RP’s zoning ‘streamlined’ by planners, city hall duo
New zoning code revisions to become official following July 9 city council meeting
Bookmark and Share
By Jud Snyder  July 5, 2013 12:00 am

Rohnert Park’s Planning Commission has held two public meetings and approved a program designed to “streamline” aspects of the city’s zoning code rules. It went to the city council for further approval. The council easily OKd it except for one minor change and will formally initial it at their July 9 meeting.

The revisions were handled by Marilyn Ponton, development services manager, with the help of consultant and technical advisor Norm Weisbrod.

They discovered a nest of mostly obsolete zoning rules applied to approving a new business, expanding or relocating an existing business that “will be simplified.” Instead of requiring a conditional use permit, the use will be permitted or approved “in house” in city hall planning offices.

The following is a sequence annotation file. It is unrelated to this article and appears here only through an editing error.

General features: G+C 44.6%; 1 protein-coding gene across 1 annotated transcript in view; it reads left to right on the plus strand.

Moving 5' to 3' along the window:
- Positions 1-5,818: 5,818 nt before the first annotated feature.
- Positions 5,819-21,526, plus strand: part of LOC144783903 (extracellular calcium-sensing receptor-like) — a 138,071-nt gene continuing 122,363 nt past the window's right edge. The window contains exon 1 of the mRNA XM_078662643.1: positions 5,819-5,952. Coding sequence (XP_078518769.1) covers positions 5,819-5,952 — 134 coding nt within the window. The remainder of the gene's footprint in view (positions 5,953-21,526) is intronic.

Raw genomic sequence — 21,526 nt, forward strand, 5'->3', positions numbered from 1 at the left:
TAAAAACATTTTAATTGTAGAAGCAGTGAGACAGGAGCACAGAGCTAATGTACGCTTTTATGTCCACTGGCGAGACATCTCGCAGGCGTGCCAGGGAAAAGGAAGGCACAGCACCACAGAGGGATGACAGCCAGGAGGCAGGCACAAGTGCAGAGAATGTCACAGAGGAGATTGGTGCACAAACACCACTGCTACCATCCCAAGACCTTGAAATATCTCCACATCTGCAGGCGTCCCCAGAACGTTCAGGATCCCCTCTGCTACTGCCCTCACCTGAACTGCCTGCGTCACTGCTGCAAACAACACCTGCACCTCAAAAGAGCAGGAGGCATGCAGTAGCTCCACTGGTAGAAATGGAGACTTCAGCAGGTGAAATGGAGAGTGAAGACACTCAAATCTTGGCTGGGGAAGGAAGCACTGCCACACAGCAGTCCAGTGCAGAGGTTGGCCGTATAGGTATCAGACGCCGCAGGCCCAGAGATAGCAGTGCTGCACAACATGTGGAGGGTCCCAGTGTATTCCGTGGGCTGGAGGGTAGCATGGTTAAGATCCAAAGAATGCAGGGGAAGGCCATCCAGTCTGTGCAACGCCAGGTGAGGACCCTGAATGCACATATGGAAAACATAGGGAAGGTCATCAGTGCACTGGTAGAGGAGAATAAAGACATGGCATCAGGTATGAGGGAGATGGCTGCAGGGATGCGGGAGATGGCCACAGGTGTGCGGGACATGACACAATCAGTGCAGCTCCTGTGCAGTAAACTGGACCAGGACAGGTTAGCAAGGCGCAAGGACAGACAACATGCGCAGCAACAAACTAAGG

This revised process will save new businesses a $1,000 deposit fee and reduce the time to process approvals. “Simplifying the approval process indicates to the business owner of a new or existing business that Rohnert Park is encouraging new businesses to locate in the city or existing businesses to expand or relocate to a larger facility,” said Ponton.

She also noted, “this accomplishes an important economic development goal by promoting Rohnert Park as a ‘business friendly’ city.”

Part of their program was to prepare a negative declaration to comply with state CEQA regulations. This was accomplished because “almost all of the uses proposed to be changed would be occupying existing space within a commercial or industrial building are already exempt from CEQA rules.”

The only fiscal impact of the streamlined rules would be savings to a business owner wanting to move to RP or expanding or relocating within the city.

In her summary, Ponton said these revised zoning ordinance is in Chapter 17 of the city’s Municipal Code. 

“From past experiences, certain business uses are compatible with neighboring uses and have little or no impact on the surrounding area of uses,” she added. “For example, single use businesses like martial arts or dance studios, there’s really no reason for them to go to the planning commission for a use permit.

“Listing these uses as permitted uses or subject to administrative review will result in a shorter review process for the business proponent and a lesser fee for the business owner and less time spent on opening the business.”

Post Your Comments:
Name
 *name appears on your post
Email
Phone
Comments
Search
Subscribe